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Indians Indians Archive Dear Mr. Shapiro ...
Written by Cris Sykes

Cris Sykes
With the Indians most frustrating regular season in recent history winding to a close, Swerbs Blurbs Senior Antagonist fired off the following letter to Tribe GM Mark Shapiro about what he would like to see done with this team. I liked it so much, I asked him to let me slam it up on Da Blurbs.

To:  Mark Shapiro, General Manager, Cleveland Indians

Cc:  Larry Dolan, Owner, Cleveland Indians

Re:  2007 

Mr. Shapiro, 

Hello Mark, just wanted to get in touch with you and apprise you of a certain situation that falls under your control and how I think you should consider handling it.  When you run your organization, I believe your goal is to acquire the best talent available, within the constraints of a budget that Mr. Dolan has set for you.  I also believe you do a very good job of this, most of the time.  For every Jason Johnson that makes fans shake their head, there is a Kevin Millwood to put smiles on those faces.  I have long said that the players you have on this roster are good enough to win with and you have been able to do that while staying within the very tight budget set forth.   

However, what I do not understand is why you will continue to allow all that talent go to waste by keeping your buddy in charge of that talent.  Eric Wedge has seemingly inspired that talent to be average.  Why would someone with a great job, like you, allow all of his hard work to go to waste by having someone manage it like a buffoon?  If I had worked the hours that you have and built something that is so close to being finished, I would never allow a friendship to get in the way of completing the task.  If you were building a house, would you let your best friend to oversee the wiring because he once had success hooking up his car stereo?  That is what Eric Wedge has done with his minor league success.  Hooked up a car stereo.  It is not easy to win at any level, but much like there are “AAAA” players, it would appear you have unearthed a “AAAA” manager.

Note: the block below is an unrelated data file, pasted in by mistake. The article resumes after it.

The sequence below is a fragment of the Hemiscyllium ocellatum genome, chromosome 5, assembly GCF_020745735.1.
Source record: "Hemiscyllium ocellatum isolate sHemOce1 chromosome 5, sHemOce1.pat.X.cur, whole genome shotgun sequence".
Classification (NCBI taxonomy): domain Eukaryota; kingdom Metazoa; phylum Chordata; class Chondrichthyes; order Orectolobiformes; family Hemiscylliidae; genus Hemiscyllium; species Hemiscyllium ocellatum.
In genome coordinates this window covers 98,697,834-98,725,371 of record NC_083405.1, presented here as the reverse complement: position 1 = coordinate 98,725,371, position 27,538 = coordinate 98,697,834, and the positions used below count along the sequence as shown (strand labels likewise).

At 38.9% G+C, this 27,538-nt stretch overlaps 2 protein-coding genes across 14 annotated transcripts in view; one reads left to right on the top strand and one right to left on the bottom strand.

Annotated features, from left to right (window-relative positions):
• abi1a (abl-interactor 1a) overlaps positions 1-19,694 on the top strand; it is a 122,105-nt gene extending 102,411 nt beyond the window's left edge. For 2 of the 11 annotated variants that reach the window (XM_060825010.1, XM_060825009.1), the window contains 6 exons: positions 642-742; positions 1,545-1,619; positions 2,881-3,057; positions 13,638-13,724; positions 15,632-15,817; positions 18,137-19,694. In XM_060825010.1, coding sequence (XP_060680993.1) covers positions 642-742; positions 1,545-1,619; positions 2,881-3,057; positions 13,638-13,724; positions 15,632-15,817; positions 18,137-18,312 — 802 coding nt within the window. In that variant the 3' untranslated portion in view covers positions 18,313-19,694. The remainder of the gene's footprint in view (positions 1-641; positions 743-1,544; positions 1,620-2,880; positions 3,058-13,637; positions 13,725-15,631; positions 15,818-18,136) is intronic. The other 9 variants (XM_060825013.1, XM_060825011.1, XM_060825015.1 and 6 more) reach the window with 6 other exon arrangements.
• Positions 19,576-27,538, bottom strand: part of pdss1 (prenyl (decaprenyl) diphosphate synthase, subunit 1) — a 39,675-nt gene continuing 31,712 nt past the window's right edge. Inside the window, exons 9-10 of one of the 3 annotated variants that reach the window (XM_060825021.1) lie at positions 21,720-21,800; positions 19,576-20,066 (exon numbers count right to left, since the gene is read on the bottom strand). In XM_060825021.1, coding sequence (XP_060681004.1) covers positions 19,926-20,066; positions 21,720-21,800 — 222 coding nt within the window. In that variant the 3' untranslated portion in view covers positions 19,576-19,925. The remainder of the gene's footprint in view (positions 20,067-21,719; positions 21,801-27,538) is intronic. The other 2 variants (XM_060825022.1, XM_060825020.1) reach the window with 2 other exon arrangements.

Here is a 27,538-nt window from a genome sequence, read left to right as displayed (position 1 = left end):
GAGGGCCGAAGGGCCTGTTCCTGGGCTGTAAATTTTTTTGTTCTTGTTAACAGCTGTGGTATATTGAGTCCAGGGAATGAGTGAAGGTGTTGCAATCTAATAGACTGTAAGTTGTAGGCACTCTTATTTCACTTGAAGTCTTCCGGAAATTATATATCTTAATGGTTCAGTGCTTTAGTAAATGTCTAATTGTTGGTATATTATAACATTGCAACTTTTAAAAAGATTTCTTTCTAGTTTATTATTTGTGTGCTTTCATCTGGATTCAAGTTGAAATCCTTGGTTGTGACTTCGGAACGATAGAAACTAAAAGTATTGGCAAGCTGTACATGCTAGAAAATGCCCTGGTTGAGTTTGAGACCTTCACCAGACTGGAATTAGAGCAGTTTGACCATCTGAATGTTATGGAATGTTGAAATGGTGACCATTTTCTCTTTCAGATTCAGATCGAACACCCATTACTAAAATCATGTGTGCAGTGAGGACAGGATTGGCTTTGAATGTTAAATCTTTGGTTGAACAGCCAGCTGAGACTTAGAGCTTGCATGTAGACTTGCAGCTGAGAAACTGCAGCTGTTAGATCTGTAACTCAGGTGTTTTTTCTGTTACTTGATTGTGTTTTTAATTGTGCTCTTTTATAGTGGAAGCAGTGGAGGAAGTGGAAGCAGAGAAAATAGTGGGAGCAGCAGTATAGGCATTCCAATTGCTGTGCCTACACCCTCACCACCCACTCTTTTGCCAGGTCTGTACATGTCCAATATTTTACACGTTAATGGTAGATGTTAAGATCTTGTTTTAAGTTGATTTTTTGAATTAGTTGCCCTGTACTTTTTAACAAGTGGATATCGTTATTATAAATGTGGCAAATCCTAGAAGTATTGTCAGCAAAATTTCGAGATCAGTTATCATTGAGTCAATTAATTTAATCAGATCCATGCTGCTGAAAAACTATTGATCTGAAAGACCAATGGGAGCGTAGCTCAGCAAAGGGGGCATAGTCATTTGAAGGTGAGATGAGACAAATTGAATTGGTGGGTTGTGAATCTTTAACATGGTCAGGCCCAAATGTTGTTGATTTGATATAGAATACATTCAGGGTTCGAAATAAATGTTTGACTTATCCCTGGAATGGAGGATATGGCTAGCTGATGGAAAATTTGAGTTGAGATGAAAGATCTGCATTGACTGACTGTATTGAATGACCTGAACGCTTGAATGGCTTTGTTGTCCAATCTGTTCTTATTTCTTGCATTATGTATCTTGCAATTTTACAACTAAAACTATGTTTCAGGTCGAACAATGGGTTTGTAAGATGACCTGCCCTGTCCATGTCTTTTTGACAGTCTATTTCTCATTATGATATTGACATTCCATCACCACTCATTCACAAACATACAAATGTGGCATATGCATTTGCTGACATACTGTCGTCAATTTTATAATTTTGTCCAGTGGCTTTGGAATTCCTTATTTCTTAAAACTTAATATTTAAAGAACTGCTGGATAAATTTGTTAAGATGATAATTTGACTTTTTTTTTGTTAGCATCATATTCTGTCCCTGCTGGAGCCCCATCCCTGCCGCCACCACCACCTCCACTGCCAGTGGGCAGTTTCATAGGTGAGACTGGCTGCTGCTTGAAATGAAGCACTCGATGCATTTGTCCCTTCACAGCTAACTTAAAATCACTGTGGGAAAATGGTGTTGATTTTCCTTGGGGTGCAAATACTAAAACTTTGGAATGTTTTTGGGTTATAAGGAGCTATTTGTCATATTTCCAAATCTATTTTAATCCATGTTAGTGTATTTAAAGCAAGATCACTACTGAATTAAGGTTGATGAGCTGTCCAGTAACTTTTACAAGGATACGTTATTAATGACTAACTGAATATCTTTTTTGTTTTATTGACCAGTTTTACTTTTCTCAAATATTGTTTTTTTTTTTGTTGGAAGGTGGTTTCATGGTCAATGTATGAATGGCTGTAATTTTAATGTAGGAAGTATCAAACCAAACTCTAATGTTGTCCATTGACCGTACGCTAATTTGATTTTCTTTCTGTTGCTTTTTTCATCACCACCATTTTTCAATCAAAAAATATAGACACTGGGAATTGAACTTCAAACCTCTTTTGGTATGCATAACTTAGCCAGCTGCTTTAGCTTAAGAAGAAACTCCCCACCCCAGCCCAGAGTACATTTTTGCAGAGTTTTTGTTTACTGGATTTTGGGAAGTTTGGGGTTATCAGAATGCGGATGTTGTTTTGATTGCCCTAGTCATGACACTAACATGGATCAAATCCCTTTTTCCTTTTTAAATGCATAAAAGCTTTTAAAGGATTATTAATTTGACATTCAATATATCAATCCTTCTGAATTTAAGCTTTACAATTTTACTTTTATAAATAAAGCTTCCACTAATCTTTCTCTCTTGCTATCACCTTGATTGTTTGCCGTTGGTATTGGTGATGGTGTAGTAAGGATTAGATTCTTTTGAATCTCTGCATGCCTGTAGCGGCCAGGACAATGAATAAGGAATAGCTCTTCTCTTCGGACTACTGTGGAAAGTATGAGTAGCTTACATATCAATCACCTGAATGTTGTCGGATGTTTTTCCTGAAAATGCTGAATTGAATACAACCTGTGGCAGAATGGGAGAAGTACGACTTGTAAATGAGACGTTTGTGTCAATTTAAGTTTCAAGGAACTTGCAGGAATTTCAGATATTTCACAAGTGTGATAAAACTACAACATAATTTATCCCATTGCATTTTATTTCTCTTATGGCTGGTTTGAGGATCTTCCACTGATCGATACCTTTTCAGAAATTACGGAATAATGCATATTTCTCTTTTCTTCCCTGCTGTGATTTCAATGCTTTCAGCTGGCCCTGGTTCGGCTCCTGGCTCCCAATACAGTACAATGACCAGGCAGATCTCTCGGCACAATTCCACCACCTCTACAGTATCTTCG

There are skills that a manager requires to possess to win consistently at the major league level.  These skills need to be sharpened a little more at each level as you climb the rankings within an organization.  When your players have had their biggest successes, your manager has been an afterthought.  When your team made that improbable run on 2005, the same lineup was used almost every day.  The pitchers were called upon in the same manner most days.  Starter get me through 7, Bob Howry in the in the 8th and Wicky to close the door.  When that sequence was not used, we usually did not win.  In 2006, there has been no imagination to Wedge’s decisions.  In 2007, if the players are spectacular, we will have a good year.  If not, Wedge will allow them to spiral out of control until we call up a bunch of kids and play inspired ball for a month before everyone figures out it doesn’t matter and goes back to chill mode. 

I said at the beginning that I would offer a suggestion to help you out.  There is a rumor in South Florida that the Florida Marlins will fire Joe Girardi.  All that Mr. Girardi has done in his one year of tenure is lead the lowest payroll team, that employs a bunch of young talent, to one of the most remarkable runs in my lifetime.  My suggestion is you get on the telephone and call Joe up.  Check into his interest.  You can even keep Eric Wedge in the organization, just not in the dugout.   


Cris Sykes

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